Our discipline with BEM helped in two ways. The first is that the emphasis in BEM on minimizing cascade made it a lot safer to make sweeping visual changes without worrying too much about style regression. The second is that by focusing on naming components by purpose (something the kids would call content-semantic naming) rather than appearance helped us avoid any basmati rice moments.
.button--secondary afford you a lot more flexibility than
Build, deployment, and feature flipping
The other technical tip I would offer is to not gold-plate your scaffolding. At 99designs, we run a relatively straightforward continuous delivery pipeline—a github flow style development process—then all master commits automatically move through a Buildkite pipeline, which builds and deploys to AWS. We deploy each of our products many times per day, and when something isn’t quite ready for public consumption we hide it behind a feature flip. Our solution was well suited to the kind of everyday project work we usually do, but didn’t scale up to change everything on every page on every product all at once.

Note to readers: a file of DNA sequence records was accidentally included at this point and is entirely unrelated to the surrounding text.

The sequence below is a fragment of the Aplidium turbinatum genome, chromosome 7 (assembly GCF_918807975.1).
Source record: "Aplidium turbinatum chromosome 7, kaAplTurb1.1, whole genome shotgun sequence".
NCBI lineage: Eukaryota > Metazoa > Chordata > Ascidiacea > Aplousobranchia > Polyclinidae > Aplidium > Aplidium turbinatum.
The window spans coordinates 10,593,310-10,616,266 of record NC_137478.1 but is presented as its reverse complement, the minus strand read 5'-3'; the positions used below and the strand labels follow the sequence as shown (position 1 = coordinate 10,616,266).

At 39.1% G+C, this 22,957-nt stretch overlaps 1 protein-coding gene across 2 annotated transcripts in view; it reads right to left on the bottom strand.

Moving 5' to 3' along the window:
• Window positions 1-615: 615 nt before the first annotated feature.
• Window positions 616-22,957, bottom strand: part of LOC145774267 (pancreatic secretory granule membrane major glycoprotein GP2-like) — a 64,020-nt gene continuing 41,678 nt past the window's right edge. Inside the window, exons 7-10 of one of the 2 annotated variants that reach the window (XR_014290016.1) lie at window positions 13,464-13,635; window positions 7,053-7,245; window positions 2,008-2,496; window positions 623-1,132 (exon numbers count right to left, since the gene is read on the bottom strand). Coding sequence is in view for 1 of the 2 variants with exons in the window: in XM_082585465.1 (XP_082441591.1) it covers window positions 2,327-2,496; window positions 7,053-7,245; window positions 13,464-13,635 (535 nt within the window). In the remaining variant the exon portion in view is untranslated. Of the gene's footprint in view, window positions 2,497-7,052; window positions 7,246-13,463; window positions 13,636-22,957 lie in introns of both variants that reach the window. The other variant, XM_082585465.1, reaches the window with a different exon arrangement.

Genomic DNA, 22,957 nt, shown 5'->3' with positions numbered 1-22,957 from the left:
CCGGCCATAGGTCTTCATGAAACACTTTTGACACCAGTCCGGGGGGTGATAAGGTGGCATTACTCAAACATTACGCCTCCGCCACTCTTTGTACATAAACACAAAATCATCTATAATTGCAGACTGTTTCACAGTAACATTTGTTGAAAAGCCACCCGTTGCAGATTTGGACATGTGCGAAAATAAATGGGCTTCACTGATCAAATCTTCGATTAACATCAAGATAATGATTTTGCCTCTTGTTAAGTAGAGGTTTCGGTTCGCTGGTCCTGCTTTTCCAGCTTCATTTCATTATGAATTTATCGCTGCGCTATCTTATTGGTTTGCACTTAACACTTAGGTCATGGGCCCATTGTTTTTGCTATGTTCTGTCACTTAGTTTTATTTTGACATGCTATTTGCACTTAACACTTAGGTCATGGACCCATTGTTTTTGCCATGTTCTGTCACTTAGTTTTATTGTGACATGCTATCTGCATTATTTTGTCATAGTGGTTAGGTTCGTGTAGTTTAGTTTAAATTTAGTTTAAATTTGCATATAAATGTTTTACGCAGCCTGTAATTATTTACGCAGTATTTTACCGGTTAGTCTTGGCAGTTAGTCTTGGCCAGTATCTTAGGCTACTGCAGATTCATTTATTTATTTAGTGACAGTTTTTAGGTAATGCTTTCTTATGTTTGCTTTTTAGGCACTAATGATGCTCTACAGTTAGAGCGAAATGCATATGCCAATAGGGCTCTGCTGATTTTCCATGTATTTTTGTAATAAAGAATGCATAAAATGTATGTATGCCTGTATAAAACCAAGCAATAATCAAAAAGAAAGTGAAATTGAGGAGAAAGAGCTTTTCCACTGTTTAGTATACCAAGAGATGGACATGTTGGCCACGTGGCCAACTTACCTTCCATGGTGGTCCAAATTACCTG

The initial temptation was to try and generalize our feature flipping system to handle broader changes, and move it up one level in the stack so it cut across all products. Looking at how frequently we did this kind of work (i.e. only this one time), this solution didn’t pass a cost/benefit analysis. While your day-to-day front end work style and methodology has a huge effect on the efficiency of a rebrand, the tooling to support a sweeping redesign has almost no benefit through the rest of the product cycle.
We opted instead to build the simplest thing that could possibly work: we continuously delivered single codebases up to the HTML layer, and compiled and shipped two different asset stacks. This also committed us to the “skin deep” rebrand policy. You should be making the decision about how you’ll technically do the build-and-release at the same time you’re picking your management strategy, as there are a bunch of tradeoffs in each that inform the other. Because we knew we could halt other projects affecting the backend and bring all the engineers to bear on the rebrand, we needed minimal guardrails to keep concurrent work isolated from each other.